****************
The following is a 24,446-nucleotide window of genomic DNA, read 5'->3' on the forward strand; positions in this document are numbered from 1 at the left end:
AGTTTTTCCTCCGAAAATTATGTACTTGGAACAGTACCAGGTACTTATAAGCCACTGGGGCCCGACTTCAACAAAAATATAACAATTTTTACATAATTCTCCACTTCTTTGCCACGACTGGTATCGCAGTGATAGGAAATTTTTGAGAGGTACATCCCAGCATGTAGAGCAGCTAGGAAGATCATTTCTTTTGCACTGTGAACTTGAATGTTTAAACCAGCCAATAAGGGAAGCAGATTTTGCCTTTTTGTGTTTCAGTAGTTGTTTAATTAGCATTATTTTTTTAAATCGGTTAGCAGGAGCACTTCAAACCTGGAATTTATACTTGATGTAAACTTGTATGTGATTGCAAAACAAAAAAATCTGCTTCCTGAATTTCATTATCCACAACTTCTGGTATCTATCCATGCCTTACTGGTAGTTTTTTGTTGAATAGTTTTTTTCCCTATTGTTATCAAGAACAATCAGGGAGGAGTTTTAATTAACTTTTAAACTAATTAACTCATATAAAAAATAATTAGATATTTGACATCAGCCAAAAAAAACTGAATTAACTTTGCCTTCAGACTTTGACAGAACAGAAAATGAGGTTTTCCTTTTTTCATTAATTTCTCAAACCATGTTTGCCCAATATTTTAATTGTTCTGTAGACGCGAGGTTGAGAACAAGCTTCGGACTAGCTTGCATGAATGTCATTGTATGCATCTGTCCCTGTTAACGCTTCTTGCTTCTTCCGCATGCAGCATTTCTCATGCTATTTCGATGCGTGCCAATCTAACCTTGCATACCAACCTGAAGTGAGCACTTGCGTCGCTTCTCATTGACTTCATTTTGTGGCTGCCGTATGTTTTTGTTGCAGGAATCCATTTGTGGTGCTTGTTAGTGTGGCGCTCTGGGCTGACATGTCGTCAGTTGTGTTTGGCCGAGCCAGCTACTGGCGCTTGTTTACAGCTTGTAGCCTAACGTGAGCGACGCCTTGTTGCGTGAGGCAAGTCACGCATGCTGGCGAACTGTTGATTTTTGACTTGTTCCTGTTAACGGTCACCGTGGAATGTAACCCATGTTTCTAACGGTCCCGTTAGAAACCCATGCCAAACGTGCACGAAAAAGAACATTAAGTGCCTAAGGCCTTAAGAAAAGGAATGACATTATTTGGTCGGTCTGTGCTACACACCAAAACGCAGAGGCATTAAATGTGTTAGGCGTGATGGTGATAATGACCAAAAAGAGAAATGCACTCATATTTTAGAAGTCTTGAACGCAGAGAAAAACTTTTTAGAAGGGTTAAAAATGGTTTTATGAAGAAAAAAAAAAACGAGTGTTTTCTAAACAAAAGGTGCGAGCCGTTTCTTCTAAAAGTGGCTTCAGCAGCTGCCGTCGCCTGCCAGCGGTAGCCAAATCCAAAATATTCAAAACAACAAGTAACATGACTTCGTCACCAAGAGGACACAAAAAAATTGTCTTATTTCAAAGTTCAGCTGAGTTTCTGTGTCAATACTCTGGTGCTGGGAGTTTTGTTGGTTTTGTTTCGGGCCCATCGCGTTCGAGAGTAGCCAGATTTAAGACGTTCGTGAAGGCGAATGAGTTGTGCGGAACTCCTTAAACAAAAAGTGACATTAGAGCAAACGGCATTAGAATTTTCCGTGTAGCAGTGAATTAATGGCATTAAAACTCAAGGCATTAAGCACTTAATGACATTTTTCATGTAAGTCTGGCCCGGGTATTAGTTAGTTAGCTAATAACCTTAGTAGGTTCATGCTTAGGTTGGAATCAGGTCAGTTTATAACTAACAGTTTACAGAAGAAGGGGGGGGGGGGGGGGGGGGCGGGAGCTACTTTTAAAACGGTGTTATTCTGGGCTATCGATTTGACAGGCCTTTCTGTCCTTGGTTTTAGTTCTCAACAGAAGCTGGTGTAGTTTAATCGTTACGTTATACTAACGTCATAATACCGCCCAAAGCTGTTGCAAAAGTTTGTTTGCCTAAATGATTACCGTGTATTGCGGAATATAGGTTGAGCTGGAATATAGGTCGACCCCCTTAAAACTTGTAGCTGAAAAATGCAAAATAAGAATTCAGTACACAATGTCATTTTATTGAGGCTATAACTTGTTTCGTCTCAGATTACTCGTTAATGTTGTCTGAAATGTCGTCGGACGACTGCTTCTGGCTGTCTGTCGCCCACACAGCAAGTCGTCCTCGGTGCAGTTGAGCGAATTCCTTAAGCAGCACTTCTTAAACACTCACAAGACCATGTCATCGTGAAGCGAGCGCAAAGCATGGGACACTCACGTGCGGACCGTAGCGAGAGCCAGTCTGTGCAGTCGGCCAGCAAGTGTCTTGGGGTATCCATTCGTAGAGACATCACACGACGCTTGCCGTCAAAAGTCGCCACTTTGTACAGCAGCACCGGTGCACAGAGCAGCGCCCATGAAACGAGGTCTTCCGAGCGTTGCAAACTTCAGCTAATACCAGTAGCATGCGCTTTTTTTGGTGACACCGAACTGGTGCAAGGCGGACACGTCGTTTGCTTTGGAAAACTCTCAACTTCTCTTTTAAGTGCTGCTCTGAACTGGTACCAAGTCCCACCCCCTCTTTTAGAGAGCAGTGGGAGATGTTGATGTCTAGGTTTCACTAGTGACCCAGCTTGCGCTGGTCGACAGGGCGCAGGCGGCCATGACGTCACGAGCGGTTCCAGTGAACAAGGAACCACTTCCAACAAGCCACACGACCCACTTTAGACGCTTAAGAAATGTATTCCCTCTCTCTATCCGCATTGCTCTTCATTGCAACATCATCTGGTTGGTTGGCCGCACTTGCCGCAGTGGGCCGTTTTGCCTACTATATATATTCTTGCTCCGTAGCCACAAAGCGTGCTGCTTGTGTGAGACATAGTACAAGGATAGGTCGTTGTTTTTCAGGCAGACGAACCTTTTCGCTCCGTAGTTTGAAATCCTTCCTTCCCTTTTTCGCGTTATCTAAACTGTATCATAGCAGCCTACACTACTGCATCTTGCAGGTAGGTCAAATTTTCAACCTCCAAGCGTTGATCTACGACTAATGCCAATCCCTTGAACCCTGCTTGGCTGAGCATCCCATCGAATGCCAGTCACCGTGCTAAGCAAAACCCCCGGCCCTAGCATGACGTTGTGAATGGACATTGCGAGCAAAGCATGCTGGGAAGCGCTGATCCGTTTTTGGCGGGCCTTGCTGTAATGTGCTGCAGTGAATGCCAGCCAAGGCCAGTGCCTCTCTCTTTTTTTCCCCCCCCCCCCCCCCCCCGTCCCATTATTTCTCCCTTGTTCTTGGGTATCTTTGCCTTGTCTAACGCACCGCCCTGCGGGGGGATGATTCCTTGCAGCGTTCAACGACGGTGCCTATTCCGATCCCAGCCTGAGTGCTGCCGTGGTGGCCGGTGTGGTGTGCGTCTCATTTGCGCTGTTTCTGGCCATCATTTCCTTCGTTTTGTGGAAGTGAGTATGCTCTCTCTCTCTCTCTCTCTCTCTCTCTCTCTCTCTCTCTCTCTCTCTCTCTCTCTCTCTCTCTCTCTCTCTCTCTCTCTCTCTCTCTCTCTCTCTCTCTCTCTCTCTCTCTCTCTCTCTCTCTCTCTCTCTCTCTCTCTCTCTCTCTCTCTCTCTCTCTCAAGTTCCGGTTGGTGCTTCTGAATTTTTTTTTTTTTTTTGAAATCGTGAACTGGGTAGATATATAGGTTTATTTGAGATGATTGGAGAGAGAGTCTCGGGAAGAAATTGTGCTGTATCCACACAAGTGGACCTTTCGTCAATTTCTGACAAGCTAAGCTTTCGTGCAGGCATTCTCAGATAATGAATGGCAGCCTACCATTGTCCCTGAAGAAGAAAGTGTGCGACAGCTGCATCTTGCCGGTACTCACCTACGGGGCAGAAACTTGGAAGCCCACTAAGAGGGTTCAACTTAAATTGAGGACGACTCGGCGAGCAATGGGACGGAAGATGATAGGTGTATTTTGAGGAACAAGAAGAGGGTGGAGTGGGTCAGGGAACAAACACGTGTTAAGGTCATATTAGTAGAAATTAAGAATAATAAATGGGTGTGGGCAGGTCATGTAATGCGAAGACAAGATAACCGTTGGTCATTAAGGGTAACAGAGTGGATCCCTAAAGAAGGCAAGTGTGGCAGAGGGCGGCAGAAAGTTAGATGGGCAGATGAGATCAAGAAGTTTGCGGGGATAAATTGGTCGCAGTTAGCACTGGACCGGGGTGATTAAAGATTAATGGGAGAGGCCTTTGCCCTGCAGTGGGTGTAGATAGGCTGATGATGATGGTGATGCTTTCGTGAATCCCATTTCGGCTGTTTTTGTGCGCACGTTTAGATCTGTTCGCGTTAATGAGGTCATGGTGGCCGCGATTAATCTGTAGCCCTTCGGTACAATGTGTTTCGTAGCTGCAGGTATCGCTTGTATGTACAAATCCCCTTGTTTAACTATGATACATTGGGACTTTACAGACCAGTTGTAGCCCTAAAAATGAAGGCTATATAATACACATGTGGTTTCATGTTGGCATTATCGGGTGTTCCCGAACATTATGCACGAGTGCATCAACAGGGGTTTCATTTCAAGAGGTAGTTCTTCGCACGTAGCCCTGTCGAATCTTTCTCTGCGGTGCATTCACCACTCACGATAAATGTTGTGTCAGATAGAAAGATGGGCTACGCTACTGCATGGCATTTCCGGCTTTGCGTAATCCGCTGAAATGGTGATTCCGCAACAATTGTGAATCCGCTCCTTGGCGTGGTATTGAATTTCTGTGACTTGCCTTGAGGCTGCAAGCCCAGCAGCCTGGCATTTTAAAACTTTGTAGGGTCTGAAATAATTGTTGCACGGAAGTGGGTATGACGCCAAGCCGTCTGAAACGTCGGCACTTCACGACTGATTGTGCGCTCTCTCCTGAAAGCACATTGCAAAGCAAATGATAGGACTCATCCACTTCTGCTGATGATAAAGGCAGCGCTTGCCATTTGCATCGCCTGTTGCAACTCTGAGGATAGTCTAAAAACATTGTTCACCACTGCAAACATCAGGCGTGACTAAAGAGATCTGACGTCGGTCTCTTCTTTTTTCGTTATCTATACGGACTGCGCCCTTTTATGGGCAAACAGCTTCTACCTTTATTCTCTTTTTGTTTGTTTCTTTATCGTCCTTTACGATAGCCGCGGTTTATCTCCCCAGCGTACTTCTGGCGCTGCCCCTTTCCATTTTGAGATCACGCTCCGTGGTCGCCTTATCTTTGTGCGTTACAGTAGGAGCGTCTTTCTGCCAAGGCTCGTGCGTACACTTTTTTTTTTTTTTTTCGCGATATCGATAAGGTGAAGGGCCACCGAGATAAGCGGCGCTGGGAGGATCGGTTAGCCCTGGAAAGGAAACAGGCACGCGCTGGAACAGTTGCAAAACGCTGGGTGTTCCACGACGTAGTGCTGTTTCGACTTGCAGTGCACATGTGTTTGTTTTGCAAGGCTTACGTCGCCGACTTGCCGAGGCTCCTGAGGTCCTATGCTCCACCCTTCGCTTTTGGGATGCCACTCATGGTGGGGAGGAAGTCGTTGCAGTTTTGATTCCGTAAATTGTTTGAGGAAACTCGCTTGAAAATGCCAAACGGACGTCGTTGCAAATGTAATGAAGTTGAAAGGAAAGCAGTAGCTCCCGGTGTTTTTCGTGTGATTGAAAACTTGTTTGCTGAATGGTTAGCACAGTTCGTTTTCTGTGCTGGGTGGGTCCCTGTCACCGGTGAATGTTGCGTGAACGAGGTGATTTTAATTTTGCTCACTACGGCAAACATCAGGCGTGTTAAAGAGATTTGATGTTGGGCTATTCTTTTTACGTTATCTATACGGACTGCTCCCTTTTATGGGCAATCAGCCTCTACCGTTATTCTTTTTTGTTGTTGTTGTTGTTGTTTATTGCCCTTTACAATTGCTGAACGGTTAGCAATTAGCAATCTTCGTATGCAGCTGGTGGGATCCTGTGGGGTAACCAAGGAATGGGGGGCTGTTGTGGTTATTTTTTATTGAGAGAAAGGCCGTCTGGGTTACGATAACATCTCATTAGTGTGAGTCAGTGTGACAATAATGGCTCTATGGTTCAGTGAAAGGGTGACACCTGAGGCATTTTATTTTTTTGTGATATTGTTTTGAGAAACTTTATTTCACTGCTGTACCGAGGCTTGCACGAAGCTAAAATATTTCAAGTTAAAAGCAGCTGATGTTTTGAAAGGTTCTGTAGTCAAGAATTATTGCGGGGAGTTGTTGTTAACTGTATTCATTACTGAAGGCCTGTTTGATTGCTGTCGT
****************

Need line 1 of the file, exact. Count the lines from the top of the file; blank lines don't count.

The following is a 24,446-nucleotide window of genomic DNA, read 5'->3' on the forward strand; positions in this document are numbered from 1 at the left end: